Before you go gung-ho and decide to go for all the optional extras, we should talk about the importance of “blank space”. Every inch of your business card counts, certainly, but that doesn’t mean the whole thing has to be filled out. That will only result in a cluttered card that’s hard to read, where the most important information is difficult to find. That’s why careful consideration of blank space is just as important as deciding which information to include. Many people also opt for keeping the back of their card completely blank so that people can easily jot down important notes to remember you by.
When it comes to deciding what fonts to use on your business cards, readability should be your top priority. Mixing fonts can bring added interest to the card, but it’s typically recommended that you don’t use more than two, otherwise you’ll just distract from your message.
Furthermore, the fonts should be complementary and don’t forget to consider your logo when deciding on fonts. If your font features an eye-catching font, you should opt for something more pared-back for the rest of the card. Sometimes using one font for the entire card, but bolding, italicizing, or using different sizes in specific areas can make for an attractive but simple contrast.
The color scheme of your business cards shouldn’t be an afterthought. For the sake of consistency, the colors you choose need to be in line with your overall branding and should definitely complement your logo.
As a general rule, bright colors are considered more playful and youthful, while darker, more subdued colors, will lend a more serious tone. White is clean and simple. Everything about your business card, even something seemingly insignificant like the colors, can send a message about who you are and what you’re about.
Paper stock refers to the quality of paper your business card is printed on. Quality does matter, because what use is a well-designed card if the quality is flimsy and the finish lackluster? You want the paper stock to be thick enough so that it doesn’t tear easily, but not so thick that it won’t fit in standard business card holders or wallets.
Whether you choose a matte or glossy finish for your card is mainly comes down to personal preference and won’t impact on the professionalism of your card. With a matte finish, a protective coating is applied to the card for a more “dull” look. A matte finish is generally considered to work on cards with more text, while a glossy finish suits more colorful cards.
Whether you want to go standard or get creative with your business cards will also come down to personal preference. But there are also more functional factors to think about While a business card with a zany shape may be a conversation starter and cool at the moment, it’s ultimately impractical. It’s likely to be tossed aside for other cards that are easier to slip in a pocket or credit card holder.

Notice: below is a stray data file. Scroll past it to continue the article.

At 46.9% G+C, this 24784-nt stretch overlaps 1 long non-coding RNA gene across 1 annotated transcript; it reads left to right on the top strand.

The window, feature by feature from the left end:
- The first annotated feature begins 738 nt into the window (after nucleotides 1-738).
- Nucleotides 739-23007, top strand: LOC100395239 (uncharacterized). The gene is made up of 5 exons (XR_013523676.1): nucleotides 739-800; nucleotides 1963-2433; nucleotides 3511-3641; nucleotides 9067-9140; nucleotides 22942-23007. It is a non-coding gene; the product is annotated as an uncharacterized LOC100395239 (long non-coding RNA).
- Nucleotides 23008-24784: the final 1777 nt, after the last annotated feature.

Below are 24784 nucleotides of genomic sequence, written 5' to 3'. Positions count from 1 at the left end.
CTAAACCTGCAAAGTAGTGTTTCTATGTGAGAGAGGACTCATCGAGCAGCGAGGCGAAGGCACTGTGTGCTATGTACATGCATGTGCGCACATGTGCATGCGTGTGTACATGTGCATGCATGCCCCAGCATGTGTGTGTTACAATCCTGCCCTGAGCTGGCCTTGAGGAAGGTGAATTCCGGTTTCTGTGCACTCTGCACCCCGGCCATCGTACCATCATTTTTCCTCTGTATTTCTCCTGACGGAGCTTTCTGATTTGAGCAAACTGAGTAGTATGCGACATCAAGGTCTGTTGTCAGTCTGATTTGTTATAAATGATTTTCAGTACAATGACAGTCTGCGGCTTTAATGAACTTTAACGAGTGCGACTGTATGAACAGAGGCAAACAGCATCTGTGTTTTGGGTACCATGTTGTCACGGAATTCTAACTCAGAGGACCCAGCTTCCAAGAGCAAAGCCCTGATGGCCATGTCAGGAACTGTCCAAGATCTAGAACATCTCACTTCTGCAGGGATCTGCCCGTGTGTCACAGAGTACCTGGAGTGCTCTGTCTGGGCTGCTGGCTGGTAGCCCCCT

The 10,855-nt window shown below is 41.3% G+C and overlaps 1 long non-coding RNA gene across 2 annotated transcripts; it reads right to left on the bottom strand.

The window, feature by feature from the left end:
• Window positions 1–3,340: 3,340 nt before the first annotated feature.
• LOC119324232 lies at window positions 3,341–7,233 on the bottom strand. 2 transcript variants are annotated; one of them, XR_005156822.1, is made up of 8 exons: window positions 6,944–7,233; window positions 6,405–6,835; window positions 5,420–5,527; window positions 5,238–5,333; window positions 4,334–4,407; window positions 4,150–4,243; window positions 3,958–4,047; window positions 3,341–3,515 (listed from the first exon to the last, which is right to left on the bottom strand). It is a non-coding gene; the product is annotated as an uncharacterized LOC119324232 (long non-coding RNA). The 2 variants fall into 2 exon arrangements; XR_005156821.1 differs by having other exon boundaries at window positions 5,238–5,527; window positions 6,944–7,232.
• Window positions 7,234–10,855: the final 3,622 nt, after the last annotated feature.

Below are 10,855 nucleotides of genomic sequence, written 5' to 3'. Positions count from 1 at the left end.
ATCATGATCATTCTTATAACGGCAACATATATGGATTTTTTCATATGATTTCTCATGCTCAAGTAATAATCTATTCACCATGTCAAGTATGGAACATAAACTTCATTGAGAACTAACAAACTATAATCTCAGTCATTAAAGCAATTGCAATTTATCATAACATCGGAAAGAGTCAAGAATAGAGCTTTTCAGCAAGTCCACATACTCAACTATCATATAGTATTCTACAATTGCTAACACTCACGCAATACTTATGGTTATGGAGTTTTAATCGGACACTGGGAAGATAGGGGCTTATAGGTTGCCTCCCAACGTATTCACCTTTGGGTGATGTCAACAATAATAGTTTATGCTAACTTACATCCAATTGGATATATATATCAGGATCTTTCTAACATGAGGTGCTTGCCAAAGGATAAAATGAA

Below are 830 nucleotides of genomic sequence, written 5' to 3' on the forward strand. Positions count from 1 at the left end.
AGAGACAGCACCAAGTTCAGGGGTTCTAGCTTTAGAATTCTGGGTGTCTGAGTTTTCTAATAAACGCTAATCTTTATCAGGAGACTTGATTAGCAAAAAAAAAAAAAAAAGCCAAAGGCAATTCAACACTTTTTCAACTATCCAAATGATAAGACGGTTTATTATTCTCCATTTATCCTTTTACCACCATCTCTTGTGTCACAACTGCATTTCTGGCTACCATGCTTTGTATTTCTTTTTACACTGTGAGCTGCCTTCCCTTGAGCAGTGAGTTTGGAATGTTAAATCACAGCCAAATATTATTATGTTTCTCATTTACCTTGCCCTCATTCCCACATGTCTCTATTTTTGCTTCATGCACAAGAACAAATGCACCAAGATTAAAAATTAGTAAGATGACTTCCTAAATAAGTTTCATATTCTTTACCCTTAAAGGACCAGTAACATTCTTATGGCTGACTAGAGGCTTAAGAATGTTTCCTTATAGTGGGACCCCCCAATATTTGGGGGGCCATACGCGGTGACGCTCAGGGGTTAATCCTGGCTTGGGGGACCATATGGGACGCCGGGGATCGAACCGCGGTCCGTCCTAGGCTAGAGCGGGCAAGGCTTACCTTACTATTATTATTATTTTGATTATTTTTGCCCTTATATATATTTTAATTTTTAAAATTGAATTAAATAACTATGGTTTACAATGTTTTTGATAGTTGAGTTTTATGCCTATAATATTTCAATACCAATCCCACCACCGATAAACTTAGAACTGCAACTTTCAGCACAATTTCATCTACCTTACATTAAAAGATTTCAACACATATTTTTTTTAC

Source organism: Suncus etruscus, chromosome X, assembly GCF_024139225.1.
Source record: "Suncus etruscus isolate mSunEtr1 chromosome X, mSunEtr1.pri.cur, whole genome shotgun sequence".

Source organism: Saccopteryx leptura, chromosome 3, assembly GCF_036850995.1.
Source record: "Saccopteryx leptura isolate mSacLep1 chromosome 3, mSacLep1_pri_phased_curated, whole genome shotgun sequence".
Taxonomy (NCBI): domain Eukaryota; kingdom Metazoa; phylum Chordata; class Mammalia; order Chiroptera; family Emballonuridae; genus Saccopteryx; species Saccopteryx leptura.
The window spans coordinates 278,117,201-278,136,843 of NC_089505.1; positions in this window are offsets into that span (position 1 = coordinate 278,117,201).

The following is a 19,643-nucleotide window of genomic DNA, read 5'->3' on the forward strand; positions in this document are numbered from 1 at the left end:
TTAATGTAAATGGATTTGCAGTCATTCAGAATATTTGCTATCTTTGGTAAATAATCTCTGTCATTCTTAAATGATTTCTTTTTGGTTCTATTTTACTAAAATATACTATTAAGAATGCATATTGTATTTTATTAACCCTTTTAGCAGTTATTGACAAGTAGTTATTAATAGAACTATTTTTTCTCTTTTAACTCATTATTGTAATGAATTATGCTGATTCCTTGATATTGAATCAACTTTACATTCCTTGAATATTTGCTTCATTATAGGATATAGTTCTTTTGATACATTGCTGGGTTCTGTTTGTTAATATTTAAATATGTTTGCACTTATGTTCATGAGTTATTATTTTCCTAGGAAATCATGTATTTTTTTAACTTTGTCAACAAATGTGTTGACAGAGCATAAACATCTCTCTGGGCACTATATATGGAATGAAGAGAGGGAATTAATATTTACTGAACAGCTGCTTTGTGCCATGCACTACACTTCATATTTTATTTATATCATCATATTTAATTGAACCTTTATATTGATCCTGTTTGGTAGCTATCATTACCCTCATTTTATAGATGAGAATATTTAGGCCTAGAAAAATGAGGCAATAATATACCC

The standard size of 2 x 3 inches is standard for a reason. People are more likely to hold on to them and refer back to them later.
Now that you’ve decided on the content and general design of your business card, it’s time to get them made. But how do you go about doing that by yourself? There are a few avenues you can go down when it comes to designing yourself and then getting it printed.
If you have no design experience, the most straightforward way to design a business card is with a premade template. Some online printing companies have templates that you can edit. There are also numerous free templates you can find across the web that you can download and edit in Microsoft Word or Microsoft Publisher. These options are fine if you are happy with something straightforward and generic, but the result might be something unprofessional that hundreds of others have also used. This is why we recommend using a business card generator (which we’ll talk about more in a bit).
Once you have your business card designed, it’s time to get it printed! The options for this are:
While printing yourself can seem like the cheapest option, be aware that it will probably take some trial and error. While you can buy pre-perforated business card paper to print your cards on, you’ll need to be very careful that what’s on your computer screen matches the layout of the paper. You will need to own a very high-quality laser or inkjet printer, and even then the result might still be sub-par. You should also consider the number of business cards you need to have printed. The price of ink and paper can add up, so you’ll almost certainly save money by going for a professional printer.
The problem with DIY business cards is that very often you can tell they’re homemade. By getting your business cards printed professionally you will be safe in the knowledge that the result will be to a high standard.
While going completely down the DIY route with your business cards may appear to be the most affordable option, this isn’t necessarily the case. Using an online business card generator where you have more control over the customization of your design, that will also take care of printing for you, will more than likely save you time and money in the long run.
Namecheap’s Business Card Maker is an easy-to-use business card generator with which you can create and order business cards in just a few simple steps. It features a wide range of templates that you can customize to your tastes. With the tool’s choice of colors, fonts, and the option to upload your own logo, the possibilities for your business card are endless.
When you’re done, we’ll print it for you on high-quality paper and deliver it straight to your door. It’s an affordable way to make a professional impact.
Making business cards is easier than you might think. These days, you don’t need to spend hundreds of dollars to get professional-looking business cards that will make a good impression. Use Namecheap’s Business Card Maker for affordability without sacrificing quality. After all, what goes in your customer's wallet doesn't have to hurt your wallet.